I always think the next one will be the best one. Apart from that, we opened for Eagles of Death Metal at a bowling alley. Coming up to the day, it was going to be one band or another, maybe Jesse solo, maybe him and a couple of members. Anyway, we didn’t know until the day of it would be the whole band. The crowd was amazing, even though we’re a completely different style. Everyone was there just to see great live music.
What do you think are the biggest obstacles for bands/artists today?
The biggest obstacle is probably just them not being able to be bands and artists. No one gets better except by doing it. The serious live music scene is long gone, but people used to be able to make a living playing five-six shows a week or more. Of course, a new artist can’t sing live, and needs autotune — how many hours could a young singer have spent in front of an audience?
There’s that, and then how rapidly the state of the business changes. Like, it was crazy to think someone would get signed by way of YouTube videos. And then they were. And now it’s crazy to think it could happen again. What’s next? I don’t know.
It’s too bad that music itself can’t sustain a career anymore. I mean, think of someone groundbreaking … like, what if Miles Davis was coming up now? If he couldn’t get you to buy a T-shirt or watch an IG story where he’s drinking a Red Bull, his career would be over.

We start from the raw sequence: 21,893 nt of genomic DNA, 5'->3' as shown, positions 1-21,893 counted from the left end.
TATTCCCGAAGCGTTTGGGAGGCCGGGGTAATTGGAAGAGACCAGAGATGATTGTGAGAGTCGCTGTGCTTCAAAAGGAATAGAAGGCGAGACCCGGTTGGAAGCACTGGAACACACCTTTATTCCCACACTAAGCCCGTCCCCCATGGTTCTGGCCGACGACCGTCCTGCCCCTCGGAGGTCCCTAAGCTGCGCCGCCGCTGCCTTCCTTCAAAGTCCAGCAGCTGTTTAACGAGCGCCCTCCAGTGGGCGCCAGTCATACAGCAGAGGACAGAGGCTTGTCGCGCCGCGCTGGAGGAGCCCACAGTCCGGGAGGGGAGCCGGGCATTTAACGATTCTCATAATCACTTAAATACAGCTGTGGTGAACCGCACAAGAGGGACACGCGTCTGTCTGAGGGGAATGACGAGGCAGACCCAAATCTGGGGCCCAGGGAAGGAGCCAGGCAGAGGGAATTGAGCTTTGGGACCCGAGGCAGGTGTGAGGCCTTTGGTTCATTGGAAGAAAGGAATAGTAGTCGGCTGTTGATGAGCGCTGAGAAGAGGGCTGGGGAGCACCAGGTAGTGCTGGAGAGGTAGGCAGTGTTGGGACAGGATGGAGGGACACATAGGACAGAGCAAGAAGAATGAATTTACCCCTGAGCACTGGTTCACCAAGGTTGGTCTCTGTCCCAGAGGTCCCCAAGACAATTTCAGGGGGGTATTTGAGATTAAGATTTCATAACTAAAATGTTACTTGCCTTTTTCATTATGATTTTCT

What advice would you give to other bands/artists starting out?
But seriously, give up on trying to be anyone else, sound like anyone else or jumping on the next big thing. Imagine your music won’t make any money — because it likely won’t — and do what you’d do if you had all the money in the world. Music that’s uniquely you and honest is much better to look back on compared to trying to do something that your heart wasn’t in.
What are your hopes for the next two years?
We have plans to get back in the studio soon. We’re shooting to release a single every few months and if we can get that up to once a month, even better. I’ll keep writing new material. I’m pretty excited about where it’s all going. I think I’m writing the best stuff of my career right now. In two years, I’d like to see us have something in a film soundtrack and have all the singles compiled into an album or two. And then, you know, sell some T-shirts and do IG stories where I’m drinking a Red Bull.
FV Music Blog November 2020